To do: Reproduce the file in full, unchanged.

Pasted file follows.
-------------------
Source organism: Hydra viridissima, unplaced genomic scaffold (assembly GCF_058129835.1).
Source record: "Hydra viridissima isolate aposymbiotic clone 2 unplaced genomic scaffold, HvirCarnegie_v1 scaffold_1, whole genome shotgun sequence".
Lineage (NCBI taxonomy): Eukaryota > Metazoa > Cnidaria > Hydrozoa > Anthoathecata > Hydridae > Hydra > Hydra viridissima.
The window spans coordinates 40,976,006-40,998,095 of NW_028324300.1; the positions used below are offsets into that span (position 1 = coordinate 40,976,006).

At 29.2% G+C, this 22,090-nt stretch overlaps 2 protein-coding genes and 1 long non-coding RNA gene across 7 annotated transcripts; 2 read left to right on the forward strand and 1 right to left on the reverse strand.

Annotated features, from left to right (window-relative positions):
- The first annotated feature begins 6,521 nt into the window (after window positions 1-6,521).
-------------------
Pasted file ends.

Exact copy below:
Source organism: Hydra viridissima, unplaced genomic scaffold (assembly GCF_058129835.1).
Source record: "Hydra viridissima isolate aposymbiotic clone 2 unplaced genomic scaffold, HvirCarnegie_v1 scaffold_1, whole genome shotgun sequence".
Lineage (NCBI taxonomy): Eukaryota > Metazoa > Cnidaria > Hydrozoa > Anthoathecata > Hydridae > Hydra > Hydra viridissima.
The window spans coordinates 40,976,006-40,998,095 of NW_028324300.1; the positions used below are offsets into that span (position 1 = coordinate 40,976,006).

At 29.2% G+C, this 22,090-nt stretch overlaps 2 protein-coding genes and 1 long non-coding RNA gene across 7 annotated transcripts; 2 read left to right on the forward strand and 1 right to left on the reverse strand.

Annotated features, from left to right (window-relative positions):
- The first annotated feature begins 6,521 nt into the window (after window positions 1-6,521).